ages 26, 33 and 26 years, respectively. All 3 cohorts categorised this information differently and thus
all data were re-coded into degree; A level or equivalent; O level or equivalent; CSE grade 2-5; no
qualifications.
Risk set
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At any time-point the workless population is a heterogeneous one, comprising individuals on shortterm sick leave, individuals on long-term sick leave and some individuals who, for whatever reason,
have never worked. Many of this latter group will have substantial health difficulties such as severe
physical disabilities or learning disabilities. Our outcome was long term sick leave, and therefore in
all 3 cohorts analyses were restricted to those participants who described themselves as either in
employment or full-time education, or caring for a family in the sweep immediately prior to that from
which the outcome was derived (1946 cohort - 1989; 1958 cohort - 1991; 1970 cohort - 2000). This
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restriction removed 23%, 7% and 13% of the participants respectively. Post-hoc analysis showed
these participants had very high rates of HRB receipt.
Statistical Analyses
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All data were analysed using STATA version 9.2 32. As with all longitudinal studies, partial data
collection and loss to follow-up meant that there were incomplete data on participants in all 3 cohorts.
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To minimise the impact of missing data multiple imputation using chained equations (ICE) 33was
carried out 32. All variables were included in the imputation model 34. 10 iterations were completed.
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The MICOMBINE function was used to calculate average regression estimates across the 10 imputed
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datasets.
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For each cohort the prevalence of each of the exposures of interest was calculated. The unadjusted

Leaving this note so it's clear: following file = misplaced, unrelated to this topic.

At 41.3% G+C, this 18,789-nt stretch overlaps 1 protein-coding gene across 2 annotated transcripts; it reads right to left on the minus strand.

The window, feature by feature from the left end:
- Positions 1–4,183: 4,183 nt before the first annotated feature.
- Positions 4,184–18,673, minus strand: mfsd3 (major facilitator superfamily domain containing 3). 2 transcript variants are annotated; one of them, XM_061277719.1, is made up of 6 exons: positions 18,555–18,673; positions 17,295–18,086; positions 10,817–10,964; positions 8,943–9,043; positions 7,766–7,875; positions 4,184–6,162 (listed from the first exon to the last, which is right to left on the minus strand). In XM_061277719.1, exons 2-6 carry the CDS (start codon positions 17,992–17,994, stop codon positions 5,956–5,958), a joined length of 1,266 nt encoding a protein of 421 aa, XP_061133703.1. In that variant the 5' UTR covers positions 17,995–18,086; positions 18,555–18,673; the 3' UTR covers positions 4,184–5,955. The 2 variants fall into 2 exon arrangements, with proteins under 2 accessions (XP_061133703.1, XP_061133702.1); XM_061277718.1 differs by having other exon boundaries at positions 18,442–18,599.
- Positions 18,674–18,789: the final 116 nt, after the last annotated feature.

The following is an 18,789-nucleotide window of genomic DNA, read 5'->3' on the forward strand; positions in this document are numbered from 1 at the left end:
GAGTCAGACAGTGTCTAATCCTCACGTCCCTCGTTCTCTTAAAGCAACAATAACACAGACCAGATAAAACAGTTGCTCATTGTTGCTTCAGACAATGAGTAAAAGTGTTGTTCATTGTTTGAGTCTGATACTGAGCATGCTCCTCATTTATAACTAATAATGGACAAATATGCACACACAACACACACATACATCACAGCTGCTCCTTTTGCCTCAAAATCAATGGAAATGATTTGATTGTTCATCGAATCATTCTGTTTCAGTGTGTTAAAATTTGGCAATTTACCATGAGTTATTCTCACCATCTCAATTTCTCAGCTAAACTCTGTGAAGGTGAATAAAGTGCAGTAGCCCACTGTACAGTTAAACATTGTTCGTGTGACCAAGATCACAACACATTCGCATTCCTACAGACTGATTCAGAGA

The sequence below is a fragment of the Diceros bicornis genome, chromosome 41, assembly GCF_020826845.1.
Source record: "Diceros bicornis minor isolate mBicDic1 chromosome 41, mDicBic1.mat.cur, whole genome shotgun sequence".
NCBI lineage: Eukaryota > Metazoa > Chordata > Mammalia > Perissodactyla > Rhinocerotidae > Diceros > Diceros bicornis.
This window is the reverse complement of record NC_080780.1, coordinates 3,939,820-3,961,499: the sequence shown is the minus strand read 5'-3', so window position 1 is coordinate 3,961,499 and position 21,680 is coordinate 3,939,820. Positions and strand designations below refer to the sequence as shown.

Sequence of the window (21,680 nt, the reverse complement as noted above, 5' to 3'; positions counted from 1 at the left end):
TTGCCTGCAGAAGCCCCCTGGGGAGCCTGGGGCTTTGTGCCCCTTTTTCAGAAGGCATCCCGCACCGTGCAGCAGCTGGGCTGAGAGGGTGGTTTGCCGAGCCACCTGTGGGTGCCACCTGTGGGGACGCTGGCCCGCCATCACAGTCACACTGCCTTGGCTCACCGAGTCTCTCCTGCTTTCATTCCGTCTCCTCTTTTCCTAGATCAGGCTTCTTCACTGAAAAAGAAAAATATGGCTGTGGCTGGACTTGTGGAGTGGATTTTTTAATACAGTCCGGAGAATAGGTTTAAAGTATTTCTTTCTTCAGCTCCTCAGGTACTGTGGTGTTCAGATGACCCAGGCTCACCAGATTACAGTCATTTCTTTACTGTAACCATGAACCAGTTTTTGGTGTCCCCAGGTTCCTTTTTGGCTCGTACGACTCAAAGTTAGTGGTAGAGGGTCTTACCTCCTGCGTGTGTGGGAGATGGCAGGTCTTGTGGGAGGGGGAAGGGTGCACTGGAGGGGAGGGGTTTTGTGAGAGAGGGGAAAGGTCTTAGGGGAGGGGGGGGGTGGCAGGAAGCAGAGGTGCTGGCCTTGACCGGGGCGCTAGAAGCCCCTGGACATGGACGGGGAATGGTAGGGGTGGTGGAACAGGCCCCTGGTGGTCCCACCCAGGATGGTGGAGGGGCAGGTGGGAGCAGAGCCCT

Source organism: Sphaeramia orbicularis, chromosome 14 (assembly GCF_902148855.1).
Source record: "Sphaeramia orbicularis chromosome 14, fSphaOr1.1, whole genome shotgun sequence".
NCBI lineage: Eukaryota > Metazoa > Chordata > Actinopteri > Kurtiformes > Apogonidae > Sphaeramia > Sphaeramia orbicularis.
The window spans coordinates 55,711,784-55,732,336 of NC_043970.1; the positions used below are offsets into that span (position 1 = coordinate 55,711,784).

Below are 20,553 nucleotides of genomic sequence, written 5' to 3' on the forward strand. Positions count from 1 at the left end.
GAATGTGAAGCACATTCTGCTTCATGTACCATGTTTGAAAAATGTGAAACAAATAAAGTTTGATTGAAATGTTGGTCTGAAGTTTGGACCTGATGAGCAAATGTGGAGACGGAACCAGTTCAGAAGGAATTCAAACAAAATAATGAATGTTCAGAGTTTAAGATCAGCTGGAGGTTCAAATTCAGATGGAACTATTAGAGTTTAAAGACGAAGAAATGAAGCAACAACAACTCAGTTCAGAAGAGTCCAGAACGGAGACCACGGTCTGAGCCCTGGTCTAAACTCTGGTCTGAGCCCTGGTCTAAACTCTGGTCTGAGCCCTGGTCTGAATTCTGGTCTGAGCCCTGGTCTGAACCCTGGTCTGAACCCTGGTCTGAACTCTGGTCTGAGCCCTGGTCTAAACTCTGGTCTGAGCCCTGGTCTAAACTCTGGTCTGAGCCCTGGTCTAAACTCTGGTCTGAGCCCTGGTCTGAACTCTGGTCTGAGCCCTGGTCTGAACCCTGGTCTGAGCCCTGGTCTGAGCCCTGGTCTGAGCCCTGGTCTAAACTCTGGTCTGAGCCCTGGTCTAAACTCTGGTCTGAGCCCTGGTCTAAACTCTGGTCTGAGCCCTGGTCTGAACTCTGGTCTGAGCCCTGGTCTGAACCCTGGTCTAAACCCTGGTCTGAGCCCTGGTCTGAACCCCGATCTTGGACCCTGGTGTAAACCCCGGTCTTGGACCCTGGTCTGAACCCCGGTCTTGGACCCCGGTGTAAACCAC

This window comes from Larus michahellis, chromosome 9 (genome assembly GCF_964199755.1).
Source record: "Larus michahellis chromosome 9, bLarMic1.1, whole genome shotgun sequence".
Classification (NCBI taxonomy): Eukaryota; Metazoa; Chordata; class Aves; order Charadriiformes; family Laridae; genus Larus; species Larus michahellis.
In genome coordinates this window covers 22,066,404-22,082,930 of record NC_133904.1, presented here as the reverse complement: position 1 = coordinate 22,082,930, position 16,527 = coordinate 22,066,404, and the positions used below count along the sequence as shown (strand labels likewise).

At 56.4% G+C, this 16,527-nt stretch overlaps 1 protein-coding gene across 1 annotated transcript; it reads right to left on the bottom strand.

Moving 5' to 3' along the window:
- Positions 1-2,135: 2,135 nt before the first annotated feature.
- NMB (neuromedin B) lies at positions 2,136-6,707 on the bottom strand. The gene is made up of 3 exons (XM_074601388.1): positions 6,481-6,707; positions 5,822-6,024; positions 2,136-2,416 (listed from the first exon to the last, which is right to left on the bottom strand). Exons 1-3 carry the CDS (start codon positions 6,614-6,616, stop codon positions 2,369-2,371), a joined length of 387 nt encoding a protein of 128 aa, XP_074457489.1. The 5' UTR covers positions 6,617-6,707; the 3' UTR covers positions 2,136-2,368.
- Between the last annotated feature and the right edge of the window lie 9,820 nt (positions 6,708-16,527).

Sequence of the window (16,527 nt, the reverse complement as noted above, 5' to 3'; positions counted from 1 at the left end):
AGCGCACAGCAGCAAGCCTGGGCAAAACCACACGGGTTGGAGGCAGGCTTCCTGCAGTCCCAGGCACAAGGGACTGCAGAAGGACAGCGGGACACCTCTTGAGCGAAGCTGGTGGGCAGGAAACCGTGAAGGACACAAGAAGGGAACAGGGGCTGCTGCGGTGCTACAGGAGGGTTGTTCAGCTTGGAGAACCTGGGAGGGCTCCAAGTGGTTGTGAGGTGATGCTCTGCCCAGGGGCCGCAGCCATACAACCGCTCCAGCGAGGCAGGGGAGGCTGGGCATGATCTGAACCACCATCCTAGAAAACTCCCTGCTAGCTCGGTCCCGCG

association between childhood cognitive ability and long term sickness absence was estimated and
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shown as odds ratios (OR), with 95% confidence intervals, for each of the four quartiles of childhood
cognition compared to the reference, and for the overall trend. These were then adjusted for the
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potential confounders of sex and social class at birth. Finally, to examine the potential mediating
effects of covariables measured in adult life, adult social class, educational attainment and history of
recent depression or psychological distress were each added to the model.
RESULTS
In 1999 2894 members of the 1946 cohort were eligible for this study, of whom 159 (5.5%) reported
themselves as permanently sick or disabled. In 2000 there were 15 053 eligible members of the 1958
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cohort, of whom 431(2.9%) were in receipt of long term sickness benefits. In 2004 there were 14 713
eligible members of the 1970 cohort, of whom 153 (1.04%) were in receipt of long term sickness
benefits. The distribution of the covariables in each of the birth cohorts is shown in table 1.
[Table 1 about here].
The associations between childhood cognitive ability and long term sickness absence, adjusted for the
covariables are shown in Table 2. This shows that for each cohort there is a strong impact of cognitive
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ability measured in childhood on the outcome several decades later. The top quartile showed between
one quart and one half the odds of long term sickness absence depending upon the cohort studied. The
effect was present after adjusting for sex and paternal social class (model 2). When potential
mediating variables were added, effects were reduced. Adding social class in adulthood diminished
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effect sizes, particularly in the 1946 birth cohort. The overall impact of cognition on the outcome was
statistically significant in two of the three cohorts. Adjusting for educational attainment also led to a
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reduction in effect sizes, with one cohort (the 1958) showing a significant trend of cognition on the
outcome, whereas the others showed a marginally statistically significant effect, although the ORs for
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the lowest quartile were still of the order of two. Adjusting for prior mental disorder had little impact,